Even legitimate Filipino children may now take their mother’s last name.
As stated in the Supreme Court (SC) ruling written by Associate Justice Marvic F. Leonen, it’s a must for courts—just like all other government departments and agencies—to “ensure the fundamental equality of women and men before the law.”
“Accordingly, where the text of a law allows for an interpretation that treats women and men more equally, that is the correct interpretation,” it read.
The 15-page decision was in line with the case of Anacleto Ballaho Alanis III v. Court of Appeals (G.R. No. 216425). Promulgated Nov. 11 of last year, it initially didn’t allow the petitioner to change his surname to his mom’s last name, which is Ballaho. It can be noted that he and his siblings were raised by the latter—all by herself.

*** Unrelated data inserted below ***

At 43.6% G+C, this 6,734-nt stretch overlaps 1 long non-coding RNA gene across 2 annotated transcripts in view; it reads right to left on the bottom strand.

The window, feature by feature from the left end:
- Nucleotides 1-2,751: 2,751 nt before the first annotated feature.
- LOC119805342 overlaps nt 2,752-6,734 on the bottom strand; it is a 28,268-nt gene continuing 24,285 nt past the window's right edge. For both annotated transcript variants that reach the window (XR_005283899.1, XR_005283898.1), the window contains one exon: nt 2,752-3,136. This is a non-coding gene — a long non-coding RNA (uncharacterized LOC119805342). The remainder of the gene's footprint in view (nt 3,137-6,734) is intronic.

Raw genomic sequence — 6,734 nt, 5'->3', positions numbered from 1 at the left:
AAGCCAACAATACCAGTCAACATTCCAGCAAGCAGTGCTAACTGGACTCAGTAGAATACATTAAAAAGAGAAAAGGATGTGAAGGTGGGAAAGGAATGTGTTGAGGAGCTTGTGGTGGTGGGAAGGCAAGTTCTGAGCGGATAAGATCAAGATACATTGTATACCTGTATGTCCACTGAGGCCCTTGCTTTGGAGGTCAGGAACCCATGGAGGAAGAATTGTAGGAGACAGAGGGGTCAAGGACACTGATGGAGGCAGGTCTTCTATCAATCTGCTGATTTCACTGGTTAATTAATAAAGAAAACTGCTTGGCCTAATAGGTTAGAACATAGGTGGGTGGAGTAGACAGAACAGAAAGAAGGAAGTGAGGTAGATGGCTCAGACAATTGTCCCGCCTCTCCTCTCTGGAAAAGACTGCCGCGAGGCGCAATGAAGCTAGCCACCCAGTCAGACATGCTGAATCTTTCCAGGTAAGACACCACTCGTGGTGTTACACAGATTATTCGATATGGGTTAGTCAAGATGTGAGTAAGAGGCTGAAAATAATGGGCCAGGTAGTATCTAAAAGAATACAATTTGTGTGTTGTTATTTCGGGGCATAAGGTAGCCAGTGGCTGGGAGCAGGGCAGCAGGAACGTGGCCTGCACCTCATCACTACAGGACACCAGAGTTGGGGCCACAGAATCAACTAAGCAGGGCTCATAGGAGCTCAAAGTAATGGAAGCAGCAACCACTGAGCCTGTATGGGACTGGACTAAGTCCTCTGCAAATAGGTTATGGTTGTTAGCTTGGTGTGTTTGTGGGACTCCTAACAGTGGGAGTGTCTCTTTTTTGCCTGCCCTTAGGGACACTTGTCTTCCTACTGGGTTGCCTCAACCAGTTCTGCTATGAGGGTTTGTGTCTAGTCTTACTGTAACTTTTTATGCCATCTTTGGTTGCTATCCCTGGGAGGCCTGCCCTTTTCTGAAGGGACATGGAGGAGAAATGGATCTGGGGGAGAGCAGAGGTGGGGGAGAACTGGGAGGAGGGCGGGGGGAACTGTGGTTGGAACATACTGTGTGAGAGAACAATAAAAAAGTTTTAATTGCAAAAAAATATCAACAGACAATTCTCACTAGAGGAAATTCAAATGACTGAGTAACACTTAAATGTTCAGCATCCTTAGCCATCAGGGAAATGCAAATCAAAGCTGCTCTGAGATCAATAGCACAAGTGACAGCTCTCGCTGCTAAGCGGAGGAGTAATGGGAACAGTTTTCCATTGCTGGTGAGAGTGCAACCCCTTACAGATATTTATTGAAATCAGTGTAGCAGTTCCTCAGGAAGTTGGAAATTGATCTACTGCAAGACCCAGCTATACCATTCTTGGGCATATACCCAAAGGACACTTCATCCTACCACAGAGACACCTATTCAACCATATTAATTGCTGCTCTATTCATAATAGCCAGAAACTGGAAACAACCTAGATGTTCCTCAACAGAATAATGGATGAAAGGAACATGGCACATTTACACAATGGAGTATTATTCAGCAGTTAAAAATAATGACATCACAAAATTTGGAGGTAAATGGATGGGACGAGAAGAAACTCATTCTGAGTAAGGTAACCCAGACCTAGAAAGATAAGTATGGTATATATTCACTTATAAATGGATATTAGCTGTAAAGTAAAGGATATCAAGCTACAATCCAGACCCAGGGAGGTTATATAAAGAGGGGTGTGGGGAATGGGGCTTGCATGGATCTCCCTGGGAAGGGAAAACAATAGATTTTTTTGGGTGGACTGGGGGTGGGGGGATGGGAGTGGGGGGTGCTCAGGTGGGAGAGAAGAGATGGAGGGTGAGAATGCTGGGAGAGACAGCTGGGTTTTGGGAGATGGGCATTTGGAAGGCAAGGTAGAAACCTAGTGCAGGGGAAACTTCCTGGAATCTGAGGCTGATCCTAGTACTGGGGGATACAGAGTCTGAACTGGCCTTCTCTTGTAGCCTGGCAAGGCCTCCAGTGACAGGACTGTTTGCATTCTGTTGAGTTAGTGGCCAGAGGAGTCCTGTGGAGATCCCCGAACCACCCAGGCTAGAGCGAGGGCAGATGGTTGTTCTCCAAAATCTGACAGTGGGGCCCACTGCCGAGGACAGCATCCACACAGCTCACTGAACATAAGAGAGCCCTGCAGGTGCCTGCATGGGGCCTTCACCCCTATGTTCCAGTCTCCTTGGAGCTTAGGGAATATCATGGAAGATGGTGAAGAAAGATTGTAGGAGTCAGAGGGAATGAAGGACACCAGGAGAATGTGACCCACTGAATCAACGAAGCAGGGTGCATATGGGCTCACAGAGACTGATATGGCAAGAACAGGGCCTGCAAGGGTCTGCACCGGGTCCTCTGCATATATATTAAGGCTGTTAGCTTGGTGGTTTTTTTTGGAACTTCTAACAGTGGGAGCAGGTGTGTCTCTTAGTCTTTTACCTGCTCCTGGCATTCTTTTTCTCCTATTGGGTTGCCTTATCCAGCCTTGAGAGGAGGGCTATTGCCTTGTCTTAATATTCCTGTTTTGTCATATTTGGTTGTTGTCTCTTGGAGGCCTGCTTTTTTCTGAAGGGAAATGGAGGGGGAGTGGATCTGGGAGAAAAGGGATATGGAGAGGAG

Article 364 of the Civil Code says, “Legitimate and legitimated children shall principally use the surname of the father.” However, the tribunal stressed that “principally” does not mean “exclusively.”
“This gives ample room to incorporate into Article 364 the State policy of ensuring the fundamental equality of women and men before the law, and no discernible reason to ignore it,” the SC added.
Despite the fact that his notice of appeal was received beyond the filing period, the high court made the move to grant his petition.
“Patriarchy becomes encoded in our culture when it is normalized. The more it pervades our culture, the more its chances to infect this and future generations,” the court said.